Executive women are notoriously busy juggling careers, families, and other responsibilities. And yet, there is one more job that we all must take on: mentoring and providing guidance to women around us.
We at Fairygodboss and other career-oriented blogs for women like Ms. Career Girl hear consistently from women how important it is for them to have female mentors that help pave the way and demonstrate how women can be successful in management positions.
Being a great mentor or role model – whether formal or in a more informal – should be in the job description of every senior level executive. But the responsibility goes beyond the traditional one-to-one mentoring for executive woman since there tend to be fewer at the senior ranks. According to Judith Warner at the Center for American Progress, women make up 59% of the college-educated entry-level workforce, but less than 9% of all top management positions.
Often, many junior women who seek mentorship have a hard time finding it. LinkedIn conducted a study in 2011 that found that “1 out of 5 women say they’ve never had a mentor at work.” Senior level women are often perceived as unavailable, intimidating or just plain rushed. And, there just aren’t enough of them to go around.
All together, this means it’s incumbent on senior-level women in organizations to make themselves available to as many women as possible throughout the organization. This may seem overwhelming or onerous – especially because often the women seeking out counsel from you may have nothing more in common with you than being a woman. However, if we are all part of a united cause to improve retention and promotion among women, the only way we’ll get there is by pitching in an extra helping hand.
In my own career, I have been benefited dramatically from the women who have taken the time to give me advice and steer my career. And as a result, it has always been important to me to pay it forward by making time for anyone who seeks me out. When you are managing a job and a family, it can be difficult to take on this extra responsibility — but it is well worth it. And it follows in the footsteps of great women like Sheryl Sandberg who take time out of their “day jobs” to advance the cause for women in the workplace every day.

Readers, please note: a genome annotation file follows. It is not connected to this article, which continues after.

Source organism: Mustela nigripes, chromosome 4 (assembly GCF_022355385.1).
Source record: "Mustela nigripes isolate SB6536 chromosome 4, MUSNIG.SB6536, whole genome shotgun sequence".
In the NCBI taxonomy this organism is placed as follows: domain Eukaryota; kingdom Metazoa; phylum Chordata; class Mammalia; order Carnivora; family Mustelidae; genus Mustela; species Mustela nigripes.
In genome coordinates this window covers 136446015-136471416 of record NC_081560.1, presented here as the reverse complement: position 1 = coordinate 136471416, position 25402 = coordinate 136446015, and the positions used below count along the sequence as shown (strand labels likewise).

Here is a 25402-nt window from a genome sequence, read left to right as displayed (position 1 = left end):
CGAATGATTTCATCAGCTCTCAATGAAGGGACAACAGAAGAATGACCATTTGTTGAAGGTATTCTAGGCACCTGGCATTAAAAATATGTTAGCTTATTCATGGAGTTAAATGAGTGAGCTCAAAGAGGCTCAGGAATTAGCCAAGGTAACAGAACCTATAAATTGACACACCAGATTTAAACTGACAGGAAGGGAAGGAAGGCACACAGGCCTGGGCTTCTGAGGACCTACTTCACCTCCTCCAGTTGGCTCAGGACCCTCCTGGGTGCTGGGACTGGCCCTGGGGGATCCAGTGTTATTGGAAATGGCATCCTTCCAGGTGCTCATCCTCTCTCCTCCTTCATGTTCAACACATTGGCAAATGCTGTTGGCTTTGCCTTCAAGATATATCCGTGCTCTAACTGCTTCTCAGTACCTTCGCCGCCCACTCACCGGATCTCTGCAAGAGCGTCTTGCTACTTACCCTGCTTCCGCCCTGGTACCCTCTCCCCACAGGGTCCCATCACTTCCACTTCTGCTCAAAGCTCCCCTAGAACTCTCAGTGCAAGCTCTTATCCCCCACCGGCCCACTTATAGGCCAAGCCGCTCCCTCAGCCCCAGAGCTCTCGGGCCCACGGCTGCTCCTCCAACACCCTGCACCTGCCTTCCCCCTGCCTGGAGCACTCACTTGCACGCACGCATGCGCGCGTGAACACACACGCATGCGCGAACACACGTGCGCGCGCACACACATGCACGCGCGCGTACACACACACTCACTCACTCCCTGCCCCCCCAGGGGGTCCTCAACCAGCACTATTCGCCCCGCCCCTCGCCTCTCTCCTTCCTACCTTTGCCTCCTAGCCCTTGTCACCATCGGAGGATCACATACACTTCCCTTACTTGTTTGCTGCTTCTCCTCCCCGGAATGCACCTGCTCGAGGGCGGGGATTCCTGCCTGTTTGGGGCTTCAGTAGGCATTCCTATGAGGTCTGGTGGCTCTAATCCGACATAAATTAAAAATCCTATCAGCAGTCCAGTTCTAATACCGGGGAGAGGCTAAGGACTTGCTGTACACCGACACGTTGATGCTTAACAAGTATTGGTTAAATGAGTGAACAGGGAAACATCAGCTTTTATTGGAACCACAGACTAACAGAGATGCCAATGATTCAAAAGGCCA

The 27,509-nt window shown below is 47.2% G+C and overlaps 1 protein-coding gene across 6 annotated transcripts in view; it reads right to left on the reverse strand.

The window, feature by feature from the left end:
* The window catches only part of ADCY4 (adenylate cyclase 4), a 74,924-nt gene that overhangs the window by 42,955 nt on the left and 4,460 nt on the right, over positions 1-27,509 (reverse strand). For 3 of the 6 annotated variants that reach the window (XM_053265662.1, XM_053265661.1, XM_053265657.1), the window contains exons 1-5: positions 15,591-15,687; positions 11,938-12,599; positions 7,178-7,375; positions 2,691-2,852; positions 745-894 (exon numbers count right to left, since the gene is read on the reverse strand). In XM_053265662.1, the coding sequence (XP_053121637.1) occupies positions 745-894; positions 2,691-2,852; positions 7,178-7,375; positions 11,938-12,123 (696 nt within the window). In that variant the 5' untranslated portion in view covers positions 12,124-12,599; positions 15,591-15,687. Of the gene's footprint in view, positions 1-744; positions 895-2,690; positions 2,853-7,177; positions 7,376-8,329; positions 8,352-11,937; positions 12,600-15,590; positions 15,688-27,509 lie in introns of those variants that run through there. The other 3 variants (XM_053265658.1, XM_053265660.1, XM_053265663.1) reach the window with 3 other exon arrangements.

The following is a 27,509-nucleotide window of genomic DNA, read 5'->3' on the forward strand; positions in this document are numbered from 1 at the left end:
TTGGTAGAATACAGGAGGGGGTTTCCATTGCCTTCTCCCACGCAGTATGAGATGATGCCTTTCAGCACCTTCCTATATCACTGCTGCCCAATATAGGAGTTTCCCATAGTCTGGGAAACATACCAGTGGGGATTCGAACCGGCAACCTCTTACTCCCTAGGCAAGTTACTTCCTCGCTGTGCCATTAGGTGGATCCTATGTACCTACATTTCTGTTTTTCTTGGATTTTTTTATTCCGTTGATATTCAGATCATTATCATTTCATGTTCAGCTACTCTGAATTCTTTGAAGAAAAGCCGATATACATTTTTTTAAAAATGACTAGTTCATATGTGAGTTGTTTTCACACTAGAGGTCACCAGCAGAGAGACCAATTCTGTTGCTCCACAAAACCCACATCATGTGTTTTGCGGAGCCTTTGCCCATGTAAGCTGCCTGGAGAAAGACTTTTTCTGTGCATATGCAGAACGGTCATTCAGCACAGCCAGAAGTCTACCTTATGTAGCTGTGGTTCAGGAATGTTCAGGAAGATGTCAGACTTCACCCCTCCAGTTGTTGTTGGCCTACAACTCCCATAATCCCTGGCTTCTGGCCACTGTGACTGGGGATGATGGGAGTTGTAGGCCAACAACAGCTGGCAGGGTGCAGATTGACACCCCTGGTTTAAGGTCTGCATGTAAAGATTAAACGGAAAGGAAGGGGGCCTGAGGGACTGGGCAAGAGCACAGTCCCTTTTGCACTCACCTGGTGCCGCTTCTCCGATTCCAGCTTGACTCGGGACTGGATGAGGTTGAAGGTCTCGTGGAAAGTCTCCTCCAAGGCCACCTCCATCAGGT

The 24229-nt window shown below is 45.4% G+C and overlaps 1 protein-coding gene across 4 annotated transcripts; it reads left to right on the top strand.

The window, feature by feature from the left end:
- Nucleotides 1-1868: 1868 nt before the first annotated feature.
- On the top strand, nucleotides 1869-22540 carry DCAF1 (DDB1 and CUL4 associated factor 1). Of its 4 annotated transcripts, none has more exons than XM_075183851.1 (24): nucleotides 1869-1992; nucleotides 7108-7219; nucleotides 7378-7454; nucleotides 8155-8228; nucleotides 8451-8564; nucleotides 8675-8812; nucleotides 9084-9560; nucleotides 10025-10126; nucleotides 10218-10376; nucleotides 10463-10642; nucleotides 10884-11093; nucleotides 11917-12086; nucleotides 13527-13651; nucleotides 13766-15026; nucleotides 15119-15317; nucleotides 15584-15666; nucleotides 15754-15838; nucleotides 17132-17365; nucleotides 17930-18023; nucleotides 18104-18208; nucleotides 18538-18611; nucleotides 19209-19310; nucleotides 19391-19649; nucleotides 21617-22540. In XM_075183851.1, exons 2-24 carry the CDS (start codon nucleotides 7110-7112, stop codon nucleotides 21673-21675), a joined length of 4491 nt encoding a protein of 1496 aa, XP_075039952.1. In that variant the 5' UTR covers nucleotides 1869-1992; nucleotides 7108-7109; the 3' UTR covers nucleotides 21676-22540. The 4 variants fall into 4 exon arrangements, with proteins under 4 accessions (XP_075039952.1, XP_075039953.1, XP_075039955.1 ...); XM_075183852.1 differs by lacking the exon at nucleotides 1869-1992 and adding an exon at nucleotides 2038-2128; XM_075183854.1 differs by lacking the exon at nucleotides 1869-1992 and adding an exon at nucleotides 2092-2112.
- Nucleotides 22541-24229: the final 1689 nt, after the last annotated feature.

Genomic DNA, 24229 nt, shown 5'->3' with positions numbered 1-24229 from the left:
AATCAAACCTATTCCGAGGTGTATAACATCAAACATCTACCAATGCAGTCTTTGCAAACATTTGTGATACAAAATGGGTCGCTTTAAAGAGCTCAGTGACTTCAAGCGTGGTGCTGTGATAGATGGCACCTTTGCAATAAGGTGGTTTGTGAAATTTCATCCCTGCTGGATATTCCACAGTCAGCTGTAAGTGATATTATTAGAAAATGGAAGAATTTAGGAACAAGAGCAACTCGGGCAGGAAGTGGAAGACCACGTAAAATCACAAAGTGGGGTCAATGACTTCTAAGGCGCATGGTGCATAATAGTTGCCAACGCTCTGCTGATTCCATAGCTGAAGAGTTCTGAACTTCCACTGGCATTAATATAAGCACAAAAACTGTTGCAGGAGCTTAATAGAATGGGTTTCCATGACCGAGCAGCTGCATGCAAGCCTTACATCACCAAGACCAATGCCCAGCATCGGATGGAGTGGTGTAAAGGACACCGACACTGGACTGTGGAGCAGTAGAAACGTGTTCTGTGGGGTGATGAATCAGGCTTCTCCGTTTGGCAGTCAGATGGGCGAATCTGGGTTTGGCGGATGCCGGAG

So let this be a plea – or at least a reminder – to women executives everywhere that the time and effort you put into mentoring will make a difference to women in more junior roles and to the company overall. Here are some ideas to help:
1. Carve Out Time
It’s so hard when we’re all juggling multiple responsibilities – work, home and other. But consider scheduling “office hours” or some kind of planned time when you can take short meetings.
2. Learn everyone’s name – and something about them
I learned from one of the best bosses I’ve ever had how important it is to know everyone’s name. And go one step further: take the time to know at least one thing about everyone in your office. “Sally, how was the trip to Turkey?” When you’re a junior person in a big anonymous office, it goes a long way to know that someone at the top knows you.
3. Set an example
Remember that everything you do, say, and even wear is setting an example for those around you. If you choose to be positive and enthusiastic, others will follow your lead. In that way, you can make an important difference for the performance of the department or even the company – even to team members outside your scope of management.
4. Have a sense of humor
Be serious, intelligent and authoritative. But a little levity goes a long way when everyone is working hard in the trenches. If you can intersperse a little humor into the workday, everyone is grateful – and also happier to be there. A little humor can also help communicate to a team that you have high standards but you’re human too – which is especially important for senior women who are often perceived as off-putting.
5. Be honest and open
The more you’re willing to open up and share, the more value a mentee will get from an exchange with you. There is a temptation to try to project an air of infallibility. But if you can share a story about a mistake you made, it’s sure to inspire someone even more so than a story of heroic success.
If every woman in management took just one hour a week to help support other women in the organization, the positive effects could be dramatic and exponential. And if all goes according to plan, eventually the burden on each individual should lighten as more and more women enter executive ranks.
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